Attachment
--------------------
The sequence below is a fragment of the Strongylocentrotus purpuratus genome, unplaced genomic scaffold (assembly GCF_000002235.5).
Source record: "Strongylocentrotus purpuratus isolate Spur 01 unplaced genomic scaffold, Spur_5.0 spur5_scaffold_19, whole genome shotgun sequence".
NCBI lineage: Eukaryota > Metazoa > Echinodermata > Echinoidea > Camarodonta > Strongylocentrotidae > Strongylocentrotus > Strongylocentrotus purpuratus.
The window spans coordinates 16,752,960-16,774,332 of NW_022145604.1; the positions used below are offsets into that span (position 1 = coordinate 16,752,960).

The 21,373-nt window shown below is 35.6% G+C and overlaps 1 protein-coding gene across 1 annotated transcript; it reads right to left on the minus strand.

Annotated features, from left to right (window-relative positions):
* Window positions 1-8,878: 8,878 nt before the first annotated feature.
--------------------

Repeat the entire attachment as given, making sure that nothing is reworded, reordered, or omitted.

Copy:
The sequence below is a fragment of the Strongylocentrotus purpuratus genome, unplaced genomic scaffold (assembly GCF_000002235.5).
Source record: "Strongylocentrotus purpuratus isolate Spur 01 unplaced genomic scaffold, Spur_5.0 spur5_scaffold_19, whole genome shotgun sequence".
NCBI lineage: Eukaryota > Metazoa > Echinodermata > Echinoidea > Camarodonta > Strongylocentrotidae > Strongylocentrotus > Strongylocentrotus purpuratus.
The window spans coordinates 16,752,960-16,774,332 of NW_022145604.1; the positions used below are offsets into that span (position 1 = coordinate 16,752,960).

The 21,373-nt window shown below is 35.6% G+C and overlaps 1 protein-coding gene across 1 annotated transcript; it reads right to left on the minus strand.

Annotated features, from left to right (window-relative positions):
* Window positions 1-8,878: 8,878 nt before the first annotated feature.